Southern Highlands Private Hospital
Part of Ramsay Health Care

Common Conditions of the Forefoot

Forefoot pain is common amongst adults and a frequent consultation for GPs and Specialists. The objective of this article is to review the common causes of forefoot pain in the adult, a description of important conditions, how to reach a diagnosis and possible treatments.

The forefoot is the most common location for foot pain in adults. It contains a complex network of bones, ligaments, tendons, muscles, nerves and blood vessels. Common problems in the forefoot include bunions, hammer toes, Morton’s neuromas and bunionettes. Forefoot pain causes disabling symptoms in one third of individuals older than 70 years of age.

Certain activities and occupations place significant stress on the feet. Those who spend a great deal of their time on their feet, have a greater chance of developing forefoot pain; particularly if they wear narrow pointy shoes. In addition, intense training and marching (soldiers, police officers) is associated with stress fractures of the forefoot. Also, the type of recreational activities and the surface on which these are performed may predispose these individuals to forefoot pain.

Let’s go through the most common forefoot pain aetiologies:


It is a condition in which the ball of the foot becomes painful and inflamed. This may develop during activities that involve running and jumping. People with tight Achilles tendon, long metatarsals, soft tissue laxity and overweight are predisposed to suffer from this condition. Patients usually complain of a sharp pain on the ball of the foot and they feel like they are walking on a pebble which is trapped inside the shoe. The pain worsens when walking on bare feet since the metatarsal head has direct contact to the hard floor. When examining the patient, they usually have callosities on the ball of the foot and direct manual pressure on the base of the metatarsal heads elicits the same pain they complain about.

Morton’s neuroma

Morton’s neuroma was initially described by Lewis Durlacher in 1845, but it was Dr Thomas Morton in 1876 who first documented this pathology. The Morton’s neuroma is a compressive neuropathy of the interdigital nerve caused more commonly by the intermetatarsal ligament (which connects the metatarsal necks). It is most frequently located between the 3rd and 4th metatarsal heads and it commonly affects middle-aged women. Patients complain of a burning pain that worsens when wearing narrow shoes, but it improves when walking barefoot as the intermetatarsal space widens relieving the pressure on the neuroma. They also complain of numbness in the interdigital space. The classic diagnostic manoeuvre is the compression test followed by a click (Mulder’s sign).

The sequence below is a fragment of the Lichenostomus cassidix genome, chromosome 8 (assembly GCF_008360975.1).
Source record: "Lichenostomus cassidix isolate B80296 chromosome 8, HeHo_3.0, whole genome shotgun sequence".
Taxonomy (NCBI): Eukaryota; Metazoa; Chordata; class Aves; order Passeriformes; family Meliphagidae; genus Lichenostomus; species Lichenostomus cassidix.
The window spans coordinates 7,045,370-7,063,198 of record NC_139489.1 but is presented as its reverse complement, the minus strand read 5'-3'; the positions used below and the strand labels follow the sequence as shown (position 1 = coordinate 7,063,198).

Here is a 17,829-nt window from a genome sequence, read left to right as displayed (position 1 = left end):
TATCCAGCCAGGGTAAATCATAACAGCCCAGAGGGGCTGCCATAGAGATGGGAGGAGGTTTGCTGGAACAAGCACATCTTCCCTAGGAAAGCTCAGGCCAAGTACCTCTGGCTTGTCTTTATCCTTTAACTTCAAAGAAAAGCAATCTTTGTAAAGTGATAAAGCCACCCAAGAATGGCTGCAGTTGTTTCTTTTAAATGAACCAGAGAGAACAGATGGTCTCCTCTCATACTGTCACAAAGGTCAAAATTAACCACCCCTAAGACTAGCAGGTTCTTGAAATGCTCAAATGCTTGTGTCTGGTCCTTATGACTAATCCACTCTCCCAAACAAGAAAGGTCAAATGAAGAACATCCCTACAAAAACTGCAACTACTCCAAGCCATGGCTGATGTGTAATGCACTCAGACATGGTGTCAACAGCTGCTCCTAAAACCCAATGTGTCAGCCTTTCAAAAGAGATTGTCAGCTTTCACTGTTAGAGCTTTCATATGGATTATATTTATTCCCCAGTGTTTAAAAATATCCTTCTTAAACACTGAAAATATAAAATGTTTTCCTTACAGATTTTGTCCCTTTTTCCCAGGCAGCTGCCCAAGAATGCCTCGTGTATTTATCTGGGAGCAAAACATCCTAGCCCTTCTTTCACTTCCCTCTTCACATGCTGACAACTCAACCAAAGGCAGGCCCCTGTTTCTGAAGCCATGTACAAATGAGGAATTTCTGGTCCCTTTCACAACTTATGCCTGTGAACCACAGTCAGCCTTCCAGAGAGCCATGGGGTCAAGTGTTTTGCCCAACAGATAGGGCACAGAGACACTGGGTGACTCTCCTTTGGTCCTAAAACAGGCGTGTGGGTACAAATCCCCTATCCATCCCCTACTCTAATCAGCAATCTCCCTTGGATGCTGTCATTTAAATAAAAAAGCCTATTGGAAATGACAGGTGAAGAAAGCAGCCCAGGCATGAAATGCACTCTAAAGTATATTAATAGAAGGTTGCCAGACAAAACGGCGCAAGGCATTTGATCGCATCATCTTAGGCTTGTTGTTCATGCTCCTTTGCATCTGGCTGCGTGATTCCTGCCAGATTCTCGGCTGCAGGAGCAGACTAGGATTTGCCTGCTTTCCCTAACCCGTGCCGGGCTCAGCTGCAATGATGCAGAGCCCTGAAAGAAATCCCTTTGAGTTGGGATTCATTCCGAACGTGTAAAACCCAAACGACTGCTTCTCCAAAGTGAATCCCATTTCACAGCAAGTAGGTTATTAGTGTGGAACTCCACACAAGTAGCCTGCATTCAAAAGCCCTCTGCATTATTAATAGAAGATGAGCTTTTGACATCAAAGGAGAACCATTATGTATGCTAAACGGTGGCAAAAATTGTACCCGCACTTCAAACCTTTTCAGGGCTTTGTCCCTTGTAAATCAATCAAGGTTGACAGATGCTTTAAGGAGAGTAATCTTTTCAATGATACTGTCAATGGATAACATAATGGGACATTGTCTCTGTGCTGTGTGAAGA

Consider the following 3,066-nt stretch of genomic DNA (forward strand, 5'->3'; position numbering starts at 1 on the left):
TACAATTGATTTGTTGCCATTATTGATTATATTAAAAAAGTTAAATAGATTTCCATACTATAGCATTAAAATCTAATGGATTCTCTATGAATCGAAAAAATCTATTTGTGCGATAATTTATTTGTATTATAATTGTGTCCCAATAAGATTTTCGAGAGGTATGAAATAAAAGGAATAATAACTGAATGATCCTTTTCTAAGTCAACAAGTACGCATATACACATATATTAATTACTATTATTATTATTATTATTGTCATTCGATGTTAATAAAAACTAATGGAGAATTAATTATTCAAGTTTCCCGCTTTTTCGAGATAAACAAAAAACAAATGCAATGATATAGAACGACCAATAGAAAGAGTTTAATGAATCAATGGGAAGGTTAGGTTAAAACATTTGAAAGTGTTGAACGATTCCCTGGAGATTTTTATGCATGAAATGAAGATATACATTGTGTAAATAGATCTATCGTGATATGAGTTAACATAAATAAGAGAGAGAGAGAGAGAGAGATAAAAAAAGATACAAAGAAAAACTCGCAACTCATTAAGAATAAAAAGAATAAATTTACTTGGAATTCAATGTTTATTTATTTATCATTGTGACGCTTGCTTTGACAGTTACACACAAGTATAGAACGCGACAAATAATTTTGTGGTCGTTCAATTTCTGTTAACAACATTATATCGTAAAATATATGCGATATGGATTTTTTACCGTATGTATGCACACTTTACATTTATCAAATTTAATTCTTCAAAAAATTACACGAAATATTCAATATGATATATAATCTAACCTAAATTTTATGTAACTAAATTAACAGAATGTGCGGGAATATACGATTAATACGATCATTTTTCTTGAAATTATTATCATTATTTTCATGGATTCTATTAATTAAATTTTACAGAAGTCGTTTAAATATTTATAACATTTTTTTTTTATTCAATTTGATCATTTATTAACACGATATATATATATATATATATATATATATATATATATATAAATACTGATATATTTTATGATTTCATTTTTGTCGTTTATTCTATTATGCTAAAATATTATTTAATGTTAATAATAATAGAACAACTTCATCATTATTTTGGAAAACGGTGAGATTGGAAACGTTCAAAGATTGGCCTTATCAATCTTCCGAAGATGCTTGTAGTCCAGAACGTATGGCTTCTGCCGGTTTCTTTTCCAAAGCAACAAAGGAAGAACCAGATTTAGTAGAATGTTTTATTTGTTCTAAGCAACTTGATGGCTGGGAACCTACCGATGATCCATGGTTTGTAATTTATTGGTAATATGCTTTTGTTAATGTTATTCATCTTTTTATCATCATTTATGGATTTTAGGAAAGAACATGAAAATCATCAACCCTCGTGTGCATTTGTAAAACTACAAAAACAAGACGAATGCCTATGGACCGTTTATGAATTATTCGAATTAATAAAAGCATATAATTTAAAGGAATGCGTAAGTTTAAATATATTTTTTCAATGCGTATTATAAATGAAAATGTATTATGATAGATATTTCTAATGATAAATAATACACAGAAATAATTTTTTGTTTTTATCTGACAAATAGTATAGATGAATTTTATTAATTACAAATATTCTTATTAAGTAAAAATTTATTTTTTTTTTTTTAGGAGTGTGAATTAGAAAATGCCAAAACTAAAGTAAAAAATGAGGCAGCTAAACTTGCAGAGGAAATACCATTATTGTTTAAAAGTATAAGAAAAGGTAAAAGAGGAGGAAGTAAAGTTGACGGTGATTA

The term bunion, or hallux valgus, describes a variety of deformities involving a painful bump and swelling at the base of the big toe. People with a positive family history and women have an increased predisposition to suffer from this pathology. Shoes that are too tight can contribute to the progression of the condition. Bunions are often bilateral and are usually seen in people who are middle-aged or older. Patients generally complain of pain on the inner side of the foot that worsens with narrow pointy shoes. While examining the patient, it is important to determine if the big toe can be brought back to its normal alignment (this means that the deformity is flexible, modifying the treatment options) and if lesser toe deformities are also present. Pain on the top of the first MTP joint may indicate that joint arthritis is present.

Other common injuries and conditions that cause forefoot pain include:

  • Hallux rigidus
  • Sesamoiditis
  • Bunionette
  • Arthritis
  • Gout
  • Lesser toe deformities
  • Calluses
  • Ingrown toenails
  • Stress fractures
  • Referred pain or neuropathy


A full medical history and a physical examination is key to reach a definitive or a probable diagnosis. Plain X-rays, US, CT and MRI are different imaging studies that can be used. For metatarsalgias, bunions, lesser toe deformities and hallux rigidus, weight bearing AP/lateral/oblique radiograph views are sufficient. For Morton’s neuroma, an US is usually needed to confirm the diagnosis if the symptoms are not clear. Also, US guided injection with local anaesthesia and corticosteroid targeted to block the common digital nerve has a twofold effect: it is diagnostic and therapeutic. For sesamoiditis, an MRI or CT is necessary to clearly delineate the bones and the anatomy.


Regarding treatment, there are different measures that can be taken. I consider that patient education and shoe/lifestyle modifications are crucial for a successful outcome. A course of analgesics, anti-inflammatories, ice and rest often relieve symptoms. Wearing supportive footwear with shock-absorbing insoles or arch supports might minimise symptoms. For Morton’s neuroma, neuromodulator medication like pregabalin has proven efficiency. Weight reduction plays an important role for metatarsalgias.

In any situation, when the patient wishes to remain active when recovering, cross-training is essential. Running and jumping should be avoided, and encourage cycling, swimming or any non-impact activity to stay fit and active, and also to reduce the irritation.

Martin Di NalloFinally, surgery will be considered once a supervised conservative plan has failed after 3 to 6 months.

Dr Martin Di Nallo
(Orthopaedics – Foot and Ankle)
21 St Jude Street
Bowral NSW 2576

P: 02 4861 6698
F: 02 4861 6692